Facebook LinkedIn Email Pinterest Twitter Instagram YouTube Icon Navigation Search Icon Main Search Icon Video Play Icon Plus Icon Minus Icon Check Icon Print Icon Note Icon Heart Icon Filled Heart Icon Single Arrow Icon Double Arrow Icon Hamburger Icon TV Icon Close Icon Sorted Hamburger/Search Icon

Tasting Panel: Shopping for Capers

Fine Cooking Issue 90
Photos: Scott Phillips
Save to Recipe Box
Add Private Note
Saved Add to List

    Add to List

Add Recipe Note

Tangy Mediterranean dishes like penne alla puttanesca, chicken piccata, or braised fennel get their delicious briny punch from capers. Small but packed with sharp flavor, capers are the unopened flower buds of the caper shrub, which grows all over the Mediterranean coast. Unappetizing when fresh, capers are usually sun-dried and cured in a mixture of brine and vinegar or in salt. Since we use capers often to punch up pasta sauces, relishes, and fish dishes, we wanted to find out which brands are worth stashing in the pantry. So we tasted jars and jars of capers—in brine and in salt. And here’s what we found.

Capers in brine

In grocery stores in this country you’re more likely to find jars of brined capers, while salted capers are available only in specialty food stores and some supermarkets.
After blind-testing several widely available brands of nonpareil capers (the smallest and most aromatic kind) in brine, Roland capers soared to the top with their perfect balance of brine, vinegar, and salt and their firm, pleasantly crunchy texture. We’d add them to a rémoulade or puttanesca sauce any time. We also liked B&G capers, although they pack a slightly stronger punch. Rinse them well to take the edge off before you use them.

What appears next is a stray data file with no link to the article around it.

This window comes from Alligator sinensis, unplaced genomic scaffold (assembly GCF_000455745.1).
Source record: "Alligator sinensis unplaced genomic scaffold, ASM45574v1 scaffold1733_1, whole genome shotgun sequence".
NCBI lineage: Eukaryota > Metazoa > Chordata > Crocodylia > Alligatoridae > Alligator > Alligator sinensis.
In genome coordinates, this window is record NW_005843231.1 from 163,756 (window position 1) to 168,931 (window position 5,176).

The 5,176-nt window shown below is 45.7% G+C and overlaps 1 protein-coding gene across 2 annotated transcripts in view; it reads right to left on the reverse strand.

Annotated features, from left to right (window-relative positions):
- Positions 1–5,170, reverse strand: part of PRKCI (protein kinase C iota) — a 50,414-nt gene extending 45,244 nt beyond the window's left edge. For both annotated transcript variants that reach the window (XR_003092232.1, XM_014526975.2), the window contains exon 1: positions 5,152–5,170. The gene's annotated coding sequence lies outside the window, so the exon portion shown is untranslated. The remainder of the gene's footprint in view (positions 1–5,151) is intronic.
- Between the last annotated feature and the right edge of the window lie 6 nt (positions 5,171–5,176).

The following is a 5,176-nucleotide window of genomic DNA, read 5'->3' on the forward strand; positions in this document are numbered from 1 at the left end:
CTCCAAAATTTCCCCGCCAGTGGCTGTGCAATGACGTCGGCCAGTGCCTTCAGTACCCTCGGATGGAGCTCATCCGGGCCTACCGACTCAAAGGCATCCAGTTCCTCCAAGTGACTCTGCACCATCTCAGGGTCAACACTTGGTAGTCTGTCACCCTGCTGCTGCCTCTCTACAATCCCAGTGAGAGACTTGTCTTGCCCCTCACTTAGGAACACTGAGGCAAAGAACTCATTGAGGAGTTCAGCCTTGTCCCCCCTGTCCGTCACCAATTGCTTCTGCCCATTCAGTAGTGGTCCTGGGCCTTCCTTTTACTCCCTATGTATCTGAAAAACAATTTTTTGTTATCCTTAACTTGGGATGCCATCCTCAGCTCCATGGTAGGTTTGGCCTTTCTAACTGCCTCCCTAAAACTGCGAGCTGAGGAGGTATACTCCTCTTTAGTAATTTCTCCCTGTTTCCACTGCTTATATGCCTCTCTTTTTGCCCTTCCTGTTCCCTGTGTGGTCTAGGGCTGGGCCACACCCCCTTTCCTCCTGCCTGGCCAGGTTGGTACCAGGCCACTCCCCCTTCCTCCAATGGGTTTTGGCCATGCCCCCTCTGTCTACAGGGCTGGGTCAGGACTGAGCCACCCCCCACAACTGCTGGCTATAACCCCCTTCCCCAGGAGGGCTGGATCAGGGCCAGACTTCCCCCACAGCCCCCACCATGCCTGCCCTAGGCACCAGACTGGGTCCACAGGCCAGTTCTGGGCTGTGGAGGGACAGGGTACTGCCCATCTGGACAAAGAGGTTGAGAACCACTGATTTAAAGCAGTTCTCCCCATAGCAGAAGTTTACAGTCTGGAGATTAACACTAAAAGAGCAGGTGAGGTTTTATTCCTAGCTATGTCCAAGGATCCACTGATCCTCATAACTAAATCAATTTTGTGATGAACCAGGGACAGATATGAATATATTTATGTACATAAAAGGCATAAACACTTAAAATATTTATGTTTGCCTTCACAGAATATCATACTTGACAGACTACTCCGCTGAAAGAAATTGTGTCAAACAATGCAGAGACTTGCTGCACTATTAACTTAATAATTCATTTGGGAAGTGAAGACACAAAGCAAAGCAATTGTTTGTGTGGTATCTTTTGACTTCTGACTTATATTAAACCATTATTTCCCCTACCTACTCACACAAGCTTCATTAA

Capers in salt

While capers in brine often end up tasting like what’s in the brine and lose some of their crunchy texture to the liquid, capers that are cured in salt tend to maintain both flavor and texture. But they do get pretty salty. So it’s a good idea to soak them in water for 10 or 15 minutes and rinse them well before using. Our favorite salted capers were La Nicchia capers from Pantelleria, a tiny island off the southwestern coast of Sicily. They’re plump, firm, and crunchy (in a good way), with a true caper flavor and lovely floral, anise-like notes. Save these for special occasions, when you really want the capers to shine—we even toss them in salads. You can find them at Gustiamo.com. Agostino Recca salted capers also pack a nice caper flavor at a more affordable price. Plus, they’re available in many grocery stores (or you can mail-order them at Amazon.com). 

Meet caper berries

Caper berries are the mature fruit of the caper shrub. They’re larger but milder and sweeter than capers—that’s why they’re often used instead of brined olives. They’re generally sold in jars, pickled in a vinegary brine. Try them in an antipasto platter, in salads, or even in martinis. Our favorite caper berries are the Spanish Piter Alcaparrones, available at Tienda.com. They’re crunchy, fleshy, and rich, with just enough briny flavor to keep them interesting—perfect for snacking straight out of the jar. 


Leave a Comment


Leave A Comment

Your email address will not be published.


View All


Follow Fine Cooking on your favorite social networks

We hope you’ve enjoyed your free articles. To keep reading, subscribe today.

Get the print magazine, 25 years of back issues online, over 7,000 recipes, and more.